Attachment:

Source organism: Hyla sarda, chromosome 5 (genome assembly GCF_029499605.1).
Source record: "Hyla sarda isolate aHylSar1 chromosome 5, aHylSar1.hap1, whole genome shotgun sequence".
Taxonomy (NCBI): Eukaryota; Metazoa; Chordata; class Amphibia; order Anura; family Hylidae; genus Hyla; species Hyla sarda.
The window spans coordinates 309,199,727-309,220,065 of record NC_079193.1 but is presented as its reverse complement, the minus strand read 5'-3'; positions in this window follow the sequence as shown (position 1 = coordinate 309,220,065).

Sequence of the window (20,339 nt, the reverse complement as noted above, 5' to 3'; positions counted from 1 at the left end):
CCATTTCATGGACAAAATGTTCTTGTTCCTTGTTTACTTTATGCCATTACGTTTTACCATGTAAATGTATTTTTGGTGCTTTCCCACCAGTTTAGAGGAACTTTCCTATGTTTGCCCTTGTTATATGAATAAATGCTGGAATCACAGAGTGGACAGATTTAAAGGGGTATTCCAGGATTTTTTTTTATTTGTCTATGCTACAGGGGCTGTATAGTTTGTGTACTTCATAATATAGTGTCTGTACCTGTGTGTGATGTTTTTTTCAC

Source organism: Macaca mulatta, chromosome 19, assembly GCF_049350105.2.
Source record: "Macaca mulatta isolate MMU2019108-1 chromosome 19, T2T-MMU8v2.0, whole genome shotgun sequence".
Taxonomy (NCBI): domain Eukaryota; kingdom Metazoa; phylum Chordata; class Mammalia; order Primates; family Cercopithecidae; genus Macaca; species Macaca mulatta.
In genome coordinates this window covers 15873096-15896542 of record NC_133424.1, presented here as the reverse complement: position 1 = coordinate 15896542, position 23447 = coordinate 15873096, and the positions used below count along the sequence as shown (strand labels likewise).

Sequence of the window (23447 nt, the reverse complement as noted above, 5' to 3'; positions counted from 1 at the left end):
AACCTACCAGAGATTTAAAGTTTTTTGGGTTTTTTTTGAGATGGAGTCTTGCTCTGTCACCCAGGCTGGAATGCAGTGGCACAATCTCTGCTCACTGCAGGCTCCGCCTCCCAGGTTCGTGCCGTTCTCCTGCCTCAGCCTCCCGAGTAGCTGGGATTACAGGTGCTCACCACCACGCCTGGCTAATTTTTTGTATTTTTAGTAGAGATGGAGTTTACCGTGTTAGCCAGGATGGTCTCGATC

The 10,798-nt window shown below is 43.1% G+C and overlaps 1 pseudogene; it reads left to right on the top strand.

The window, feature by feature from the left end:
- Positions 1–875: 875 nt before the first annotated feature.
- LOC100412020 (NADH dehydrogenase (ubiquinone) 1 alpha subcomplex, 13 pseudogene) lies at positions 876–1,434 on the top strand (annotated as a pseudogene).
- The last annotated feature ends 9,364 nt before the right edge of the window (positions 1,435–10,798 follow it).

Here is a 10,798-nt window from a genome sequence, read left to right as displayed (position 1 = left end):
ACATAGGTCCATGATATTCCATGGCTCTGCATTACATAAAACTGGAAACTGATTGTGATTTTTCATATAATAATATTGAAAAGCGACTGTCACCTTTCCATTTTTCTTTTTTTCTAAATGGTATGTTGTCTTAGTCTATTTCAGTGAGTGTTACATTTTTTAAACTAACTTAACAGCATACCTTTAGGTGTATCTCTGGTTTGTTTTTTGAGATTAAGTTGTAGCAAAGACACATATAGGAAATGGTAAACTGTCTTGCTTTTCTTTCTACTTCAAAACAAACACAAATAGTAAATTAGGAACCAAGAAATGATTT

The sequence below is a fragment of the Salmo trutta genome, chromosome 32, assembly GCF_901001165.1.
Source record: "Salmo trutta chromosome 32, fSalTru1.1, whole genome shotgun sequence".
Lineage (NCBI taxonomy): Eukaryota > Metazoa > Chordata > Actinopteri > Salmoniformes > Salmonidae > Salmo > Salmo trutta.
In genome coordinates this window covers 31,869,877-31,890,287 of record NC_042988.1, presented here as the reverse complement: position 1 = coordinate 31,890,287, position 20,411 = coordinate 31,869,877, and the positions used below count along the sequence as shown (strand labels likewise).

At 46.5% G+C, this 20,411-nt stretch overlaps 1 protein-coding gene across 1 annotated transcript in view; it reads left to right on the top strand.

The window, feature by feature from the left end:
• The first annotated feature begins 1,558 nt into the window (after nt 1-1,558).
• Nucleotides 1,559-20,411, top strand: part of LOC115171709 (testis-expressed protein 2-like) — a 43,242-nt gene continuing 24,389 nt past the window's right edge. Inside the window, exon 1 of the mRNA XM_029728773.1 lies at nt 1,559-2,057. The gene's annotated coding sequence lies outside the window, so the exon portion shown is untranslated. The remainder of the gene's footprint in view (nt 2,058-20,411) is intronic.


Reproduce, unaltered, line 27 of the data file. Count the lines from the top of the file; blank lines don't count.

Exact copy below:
• Nucleotides 1,559-20,411, top strand: part of LOC115171709 (testis-expressed protein 2-like) — a 43,242-nt gene continuing 24,389 nt past the window's right edge. Inside the window, exon 1 of the mRNA XM_029728773.1 lies at nt 1,559-2,057. The gene's annotated coding sequence lies outside the window, so the exon portion shown is untranslated. The remainder of the gene's footprint in view (nt 2,058-20,411) is intronic.